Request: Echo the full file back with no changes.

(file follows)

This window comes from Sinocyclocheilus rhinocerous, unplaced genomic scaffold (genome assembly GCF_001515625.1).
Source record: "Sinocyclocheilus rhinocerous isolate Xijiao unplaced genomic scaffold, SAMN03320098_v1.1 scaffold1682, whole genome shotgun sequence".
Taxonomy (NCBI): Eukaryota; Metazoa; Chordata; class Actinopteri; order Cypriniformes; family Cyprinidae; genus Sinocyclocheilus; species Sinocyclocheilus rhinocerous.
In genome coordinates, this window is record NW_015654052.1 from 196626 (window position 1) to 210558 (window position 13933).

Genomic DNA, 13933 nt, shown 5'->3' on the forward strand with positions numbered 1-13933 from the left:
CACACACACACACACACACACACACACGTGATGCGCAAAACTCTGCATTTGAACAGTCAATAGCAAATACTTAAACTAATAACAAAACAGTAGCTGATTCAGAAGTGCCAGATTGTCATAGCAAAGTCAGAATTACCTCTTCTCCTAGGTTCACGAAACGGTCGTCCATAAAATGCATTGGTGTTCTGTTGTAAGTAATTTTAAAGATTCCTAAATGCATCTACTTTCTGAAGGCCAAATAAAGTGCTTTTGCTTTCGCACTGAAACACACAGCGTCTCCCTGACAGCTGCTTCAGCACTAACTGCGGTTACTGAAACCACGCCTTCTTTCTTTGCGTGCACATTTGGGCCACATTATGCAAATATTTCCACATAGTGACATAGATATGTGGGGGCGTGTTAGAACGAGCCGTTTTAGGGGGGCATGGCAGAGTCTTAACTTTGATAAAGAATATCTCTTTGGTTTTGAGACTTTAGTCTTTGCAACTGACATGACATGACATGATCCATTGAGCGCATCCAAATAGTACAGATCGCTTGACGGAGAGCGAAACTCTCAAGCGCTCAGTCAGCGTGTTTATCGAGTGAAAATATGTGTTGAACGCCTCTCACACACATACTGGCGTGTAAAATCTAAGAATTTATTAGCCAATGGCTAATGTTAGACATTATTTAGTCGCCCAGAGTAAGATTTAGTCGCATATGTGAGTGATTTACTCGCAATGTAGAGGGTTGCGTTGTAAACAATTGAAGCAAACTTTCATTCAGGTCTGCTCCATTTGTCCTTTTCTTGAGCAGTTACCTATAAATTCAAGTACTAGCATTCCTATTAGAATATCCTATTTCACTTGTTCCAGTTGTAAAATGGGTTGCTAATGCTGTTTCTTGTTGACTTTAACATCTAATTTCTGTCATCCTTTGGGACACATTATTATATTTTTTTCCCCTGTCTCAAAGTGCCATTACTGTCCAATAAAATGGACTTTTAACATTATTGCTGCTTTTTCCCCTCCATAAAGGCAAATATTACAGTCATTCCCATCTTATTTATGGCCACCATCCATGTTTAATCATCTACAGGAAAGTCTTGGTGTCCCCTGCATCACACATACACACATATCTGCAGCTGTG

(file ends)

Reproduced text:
This window comes from Sinocyclocheilus rhinocerous, unplaced genomic scaffold (genome assembly GCF_001515625.1).
Source record: "Sinocyclocheilus rhinocerous isolate Xijiao unplaced genomic scaffold, SAMN03320098_v1.1 scaffold1682, whole genome shotgun sequence".
Taxonomy (NCBI): Eukaryota; Metazoa; Chordata; class Actinopteri; order Cypriniformes; family Cyprinidae; genus Sinocyclocheilus; species Sinocyclocheilus rhinocerous.
In genome coordinates, this window is record NW_015654052.1 from 196626 (window position 1) to 210558 (window position 13933).

Genomic DNA, 13933 nt, shown 5'->3' on the forward strand with positions numbered 1-13933 from the left:
CACACACACACACACACACACACACACGTGATGCGCAAAACTCTGCATTTGAACAGTCAATAGCAAATACTTAAACTAATAACAAAACAGTAGCTGATTCAGAAGTGCCAGATTGTCATAGCAAAGTCAGAATTACCTCTTCTCCTAGGTTCACGAAACGGTCGTCCATAAAATGCATTGGTGTTCTGTTGTAAGTAATTTTAAAGATTCCTAAATGCATCTACTTTCTGAAGGCCAAATAAAGTGCTTTTGCTTTCGCACTGAAACACACAGCGTCTCCCTGACAGCTGCTTCAGCACTAACTGCGGTTACTGAAACCACGCCTTCTTTCTTTGCGTGCACATTTGGGCCACATTATGCAAATATTTCCACATAGTGACATAGATATGTGGGGGCGTGTTAGAACGAGCCGTTTTAGGGGGGCATGGCAGAGTCTTAACTTTGATAAAGAATATCTCTTTGGTTTTGAGACTTTAGTCTTTGCAACTGACATGACATGACATGATCCATTGAGCGCATCCAAATAGTACAGATCGCTTGACGGAGAGCGAAACTCTCAAGCGCTCAGTCAGCGTGTTTATCGAGTGAAAATATGTGTTGAACGCCTCTCACACACATACTGGCGTGTAAAATCTAAGAATTTATTAGCCAATGGCTAATGTTAGACATTATTTAGTCGCCCAGAGTAAGATTTAGTCGCATATGTGAGTGATTTACTCGCAATGTAGAGGGTTGCGTTGTAAACAATTGAAGCAAACTTTCATTCAGGTCTGCTCCATTTGTCCTTTTCTTGAGCAGTTACCTATAAATTCAAGTACTAGCATTCCTATTAGAATATCCTATTTCACTTGTTCCAGTTGTAAAATGGGTTGCTAATGCTGTTTCTTGTTGACTTTAACATCTAATTTCTGTCATCCTTTGGGACACATTATTATATTTTTTTCCCCTGTCTCAAAGTGCCATTACTGTCCAATAAAATGGACTTTTAACATTATTGCTGCTTTTTCCCCTCCATAAAGGCAAATATTACAGTCATTCCCATCTTATTTATGGCCACCATCCATGTTTAATCATCTACAGGAAAGTCTTGGTGTCCCCTGCATCACACATACACACATATCTGCAGCTGTG